In Focus – McGrath Southern Highlands
Like many of her buyers, Anne Stone, Principal of McGrath Southern Highlands, was drawn to the area 23 years ago, seeking a quieter life after Sydney.
But infrastructure improvements, including the Hume Motorway, have brought the bustle closer to Bowral and surrounding areas with parking in the town’s Bong Bong Street a prized commodity on weekend mornings.
Bowral, in particular, has had a significant injection of wealth into the town with boutique fashion, homewares and gourmet food providores scattered amongst the town’s retail centre.
“We’re now an hour and 45 minutes to Sydney,” said Mrs Stone. “Even before Covid, people in Sydney wanted rural property for relocation or a weekend retreat, but that appetite really picked-up during the pandemic.
“These buyers are all looking for something similar: a minimum 10 acres, pool, tennis court and house in which they can enjoy a manageable rural lifestyle that’s still in proximity to amenities that still have city stylings.”
Larger-scale transactions are fewer but still occurring, said Mrs Stone. She’s been engaged by a farming family from the New England area which is seeking 100 acres with two houses where an onsite farmhand can manage activities.
“Transactions at that level are around the $10m bracket, currently. Those properties are very tightly-held.
The dairy industry was one of the original agricultural activities in the area. It was underpinned by the region’s favourable climate and soil content, which combined to provide green, sunny pastures through the Southern Highlands.
However, like other regions, rising production costs, fluctuating milk prices and competition from larger dairy regions have led many farmers to either sell, or downsize alongside other agricultural pursuits.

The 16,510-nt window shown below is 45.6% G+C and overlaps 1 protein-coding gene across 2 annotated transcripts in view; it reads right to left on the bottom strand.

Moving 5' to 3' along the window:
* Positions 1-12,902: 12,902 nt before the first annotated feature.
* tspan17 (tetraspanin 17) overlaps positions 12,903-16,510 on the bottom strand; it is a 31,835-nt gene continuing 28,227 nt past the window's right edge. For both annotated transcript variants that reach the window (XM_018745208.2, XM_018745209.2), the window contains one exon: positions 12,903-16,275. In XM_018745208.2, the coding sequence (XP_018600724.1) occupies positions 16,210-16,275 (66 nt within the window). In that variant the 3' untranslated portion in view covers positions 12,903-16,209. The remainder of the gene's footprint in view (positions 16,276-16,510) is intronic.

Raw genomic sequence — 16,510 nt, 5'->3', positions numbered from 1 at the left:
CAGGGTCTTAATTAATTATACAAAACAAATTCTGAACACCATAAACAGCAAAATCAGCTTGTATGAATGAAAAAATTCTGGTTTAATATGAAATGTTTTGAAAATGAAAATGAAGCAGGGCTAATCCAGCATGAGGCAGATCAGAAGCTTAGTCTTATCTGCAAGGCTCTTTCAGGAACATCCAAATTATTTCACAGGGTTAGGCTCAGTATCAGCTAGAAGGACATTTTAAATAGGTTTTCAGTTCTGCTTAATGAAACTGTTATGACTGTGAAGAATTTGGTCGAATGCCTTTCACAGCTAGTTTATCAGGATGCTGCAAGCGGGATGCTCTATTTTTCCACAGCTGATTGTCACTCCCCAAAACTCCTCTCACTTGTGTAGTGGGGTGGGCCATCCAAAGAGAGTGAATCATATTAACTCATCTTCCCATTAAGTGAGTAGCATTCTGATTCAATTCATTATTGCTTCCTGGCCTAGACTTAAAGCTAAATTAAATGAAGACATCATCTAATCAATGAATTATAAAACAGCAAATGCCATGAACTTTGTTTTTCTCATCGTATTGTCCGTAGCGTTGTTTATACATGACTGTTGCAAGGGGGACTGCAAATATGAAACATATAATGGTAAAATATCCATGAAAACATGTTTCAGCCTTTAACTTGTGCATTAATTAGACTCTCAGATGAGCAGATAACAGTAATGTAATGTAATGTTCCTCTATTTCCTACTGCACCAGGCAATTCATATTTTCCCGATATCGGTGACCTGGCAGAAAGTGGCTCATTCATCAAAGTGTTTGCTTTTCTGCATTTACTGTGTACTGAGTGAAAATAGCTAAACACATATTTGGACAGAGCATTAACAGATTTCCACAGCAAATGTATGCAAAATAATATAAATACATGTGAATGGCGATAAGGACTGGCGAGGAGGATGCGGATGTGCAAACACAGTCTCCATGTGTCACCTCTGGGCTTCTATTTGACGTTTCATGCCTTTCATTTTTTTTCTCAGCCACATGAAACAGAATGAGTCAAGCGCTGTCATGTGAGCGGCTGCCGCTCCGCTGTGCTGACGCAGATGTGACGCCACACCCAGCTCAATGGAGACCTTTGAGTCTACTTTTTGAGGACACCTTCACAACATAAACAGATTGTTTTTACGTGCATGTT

"Many of those dairy operators have either sold or moved further out in recent times, where they’ve been able to capitalise on their values.”
Alongside the improved connectivity with Sydney, agri-tourism has blossomed in the region. Farmers have leveraged the Southern Highlands’ natural beauty and agricultural diversity to diversify their income streams by offering farm tours, educational experiences and farm-to-table dining.
Another emerging market has been the thoroughbred industry.
The topography and rich pastures have attracted a community of pre-training, agistment and broodmare farms. Again, road improvements mean bloodsotock can be moved between the region and Warwick Farm within an hour.
Additionally, you’ll find horticulture operations - fruit and vegetable cultivation, including berries, apples and cherries – dotted throughout the Highlands and a cool-climate wine industry.
“The diversity of the Southern Highlands’ agriculture industry really does add to the appeal of the rural lifestyle movement,” said Mrs Stone.
“The economy has matured and really strengthened on the back of the different land uses and is attracting a lot of varied buyers to the area.”